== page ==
Even hot areas like data analytics are not in a vacuum:

– Every function in a company has a lot of data that they run regularly, and they need an analytical function to see what this data has to say, says Mona Abu-Sayyid, who is responsible for organizational development and recruitment at the telecom company Mytel:

– It presupposes at least one understanding of the business in order to obtain data to provide relevant stories.

Cold: Drive as usual

Ola says owning companies need to change course in order to attract the required skills in the Kovid-19 affected world. IT employees who want the best work-life balance are welcome to:

– Companies are beginning to address changes in the balance between work and family seriously, she said.

Chris Murphy, CEO of Thott Works in North America, admits that it opens up new opportunities for teleworking. For IT employees in the midst of all the uncertainties, this is a beacon of light and something that is unlikely to change in the future.

Companies that sell their work environment as a means of recruitment – this is usually a colorful open workspace with a horn tap – need to rethink when they have to differentiate themselves in a world that is at least going to be around for a while. Chris Murphy says it will be telework.

– It applies to a new vision of digital communication in business, recruitment, training and further education on how to build a working community and how to meet after work in a virtual environment. Companies that handle that change will recruit and retain better skills, and it will become stronger after the crisis.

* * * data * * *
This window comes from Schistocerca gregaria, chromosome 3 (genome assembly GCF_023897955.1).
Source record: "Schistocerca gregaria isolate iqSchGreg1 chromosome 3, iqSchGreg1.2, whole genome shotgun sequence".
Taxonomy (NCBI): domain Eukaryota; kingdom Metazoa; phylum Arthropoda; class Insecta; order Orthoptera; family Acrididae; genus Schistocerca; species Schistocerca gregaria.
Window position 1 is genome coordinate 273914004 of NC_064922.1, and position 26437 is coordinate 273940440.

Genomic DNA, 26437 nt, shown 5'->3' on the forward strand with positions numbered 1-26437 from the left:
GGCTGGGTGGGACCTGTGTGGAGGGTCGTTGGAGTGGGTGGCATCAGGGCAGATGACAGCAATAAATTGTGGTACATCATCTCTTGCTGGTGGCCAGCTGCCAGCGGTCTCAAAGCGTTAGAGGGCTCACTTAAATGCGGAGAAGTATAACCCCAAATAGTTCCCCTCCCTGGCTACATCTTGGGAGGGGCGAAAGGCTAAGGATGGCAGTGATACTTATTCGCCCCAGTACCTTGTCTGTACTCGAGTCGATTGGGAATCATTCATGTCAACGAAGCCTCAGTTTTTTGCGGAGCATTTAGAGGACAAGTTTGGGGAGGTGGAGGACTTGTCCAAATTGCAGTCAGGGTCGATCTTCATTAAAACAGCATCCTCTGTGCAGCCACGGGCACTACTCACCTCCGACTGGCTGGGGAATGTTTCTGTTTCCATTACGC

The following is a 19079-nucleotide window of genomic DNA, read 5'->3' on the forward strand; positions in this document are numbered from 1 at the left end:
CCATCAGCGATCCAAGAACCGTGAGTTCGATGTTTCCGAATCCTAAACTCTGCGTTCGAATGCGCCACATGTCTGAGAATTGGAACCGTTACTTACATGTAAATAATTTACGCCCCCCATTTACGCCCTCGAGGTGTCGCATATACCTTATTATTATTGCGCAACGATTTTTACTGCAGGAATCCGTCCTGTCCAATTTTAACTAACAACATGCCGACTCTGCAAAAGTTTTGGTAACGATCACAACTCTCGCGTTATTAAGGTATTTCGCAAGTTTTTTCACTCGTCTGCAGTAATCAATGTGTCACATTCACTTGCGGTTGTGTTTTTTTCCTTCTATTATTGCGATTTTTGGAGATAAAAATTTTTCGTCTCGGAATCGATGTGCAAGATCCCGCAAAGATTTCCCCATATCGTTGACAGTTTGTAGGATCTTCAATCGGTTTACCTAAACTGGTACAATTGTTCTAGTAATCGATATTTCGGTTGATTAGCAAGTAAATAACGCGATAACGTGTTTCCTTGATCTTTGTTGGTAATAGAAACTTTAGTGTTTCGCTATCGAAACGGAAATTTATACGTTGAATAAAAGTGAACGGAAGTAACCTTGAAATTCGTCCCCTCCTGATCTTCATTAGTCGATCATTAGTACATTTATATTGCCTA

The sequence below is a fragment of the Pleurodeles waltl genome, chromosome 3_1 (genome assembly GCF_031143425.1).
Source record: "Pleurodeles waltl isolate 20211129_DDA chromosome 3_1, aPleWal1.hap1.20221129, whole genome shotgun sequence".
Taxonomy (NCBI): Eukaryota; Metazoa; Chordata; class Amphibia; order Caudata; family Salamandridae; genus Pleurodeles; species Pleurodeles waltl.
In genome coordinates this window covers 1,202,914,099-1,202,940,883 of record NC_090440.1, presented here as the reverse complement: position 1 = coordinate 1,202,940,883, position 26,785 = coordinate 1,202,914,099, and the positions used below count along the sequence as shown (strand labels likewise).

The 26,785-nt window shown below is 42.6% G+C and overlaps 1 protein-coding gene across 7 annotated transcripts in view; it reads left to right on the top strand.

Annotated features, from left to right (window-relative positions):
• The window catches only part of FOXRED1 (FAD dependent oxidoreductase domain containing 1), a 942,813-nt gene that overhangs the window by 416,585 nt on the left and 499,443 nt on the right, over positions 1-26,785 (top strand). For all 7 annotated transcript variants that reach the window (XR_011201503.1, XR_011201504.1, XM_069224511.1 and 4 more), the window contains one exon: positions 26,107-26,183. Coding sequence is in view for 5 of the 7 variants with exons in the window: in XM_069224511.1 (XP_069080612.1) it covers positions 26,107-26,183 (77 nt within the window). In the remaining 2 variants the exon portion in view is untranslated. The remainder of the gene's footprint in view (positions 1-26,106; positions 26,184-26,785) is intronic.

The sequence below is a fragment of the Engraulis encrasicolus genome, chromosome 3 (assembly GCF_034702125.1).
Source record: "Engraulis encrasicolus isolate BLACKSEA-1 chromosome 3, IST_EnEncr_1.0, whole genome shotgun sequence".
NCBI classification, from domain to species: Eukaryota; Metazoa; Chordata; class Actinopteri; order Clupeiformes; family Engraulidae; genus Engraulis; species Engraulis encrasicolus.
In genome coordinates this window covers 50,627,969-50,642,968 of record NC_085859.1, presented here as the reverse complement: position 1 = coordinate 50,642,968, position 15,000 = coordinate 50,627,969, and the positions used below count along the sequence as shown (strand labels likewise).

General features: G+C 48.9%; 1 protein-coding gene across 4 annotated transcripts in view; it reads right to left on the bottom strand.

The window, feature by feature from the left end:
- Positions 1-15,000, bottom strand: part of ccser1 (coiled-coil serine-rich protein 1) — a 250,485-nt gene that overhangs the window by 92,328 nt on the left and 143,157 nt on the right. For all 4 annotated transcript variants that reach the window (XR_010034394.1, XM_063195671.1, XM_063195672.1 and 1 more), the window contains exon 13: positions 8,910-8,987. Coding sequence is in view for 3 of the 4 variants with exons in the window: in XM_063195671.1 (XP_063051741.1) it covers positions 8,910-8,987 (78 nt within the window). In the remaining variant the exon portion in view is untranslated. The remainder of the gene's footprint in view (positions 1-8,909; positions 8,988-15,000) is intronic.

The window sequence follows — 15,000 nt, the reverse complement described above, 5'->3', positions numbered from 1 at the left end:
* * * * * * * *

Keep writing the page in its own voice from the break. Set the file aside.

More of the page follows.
Heat: Self-study

As companies now block training and conferences and try to move to virtual meetings, many IT professionals manage their further education themselves. During the pandemic, there has been a marked increase in participation in online courses, which have proven to be a well-used time to earn a diploma while working from home – under normal circumstances it may have been used for travel.

– Speaking of staff training, Dave Denaro, Vice President of Keystone Partners, says: “Employees have started more training on their own since the epidemic hit us.

– So if there are companies that do not provide training, their employees will apply elsewhere. For sharp employees, it could be another employer elsewhere.

Cold: Education at the behest of the employer

Kovid-19 missed the opportunity for new IT professionals to acquire new skills. During the Pandemic, many companies put education on their waiting list, says Dave Denaro. Companies believe that the economy will recover faster than it actually is.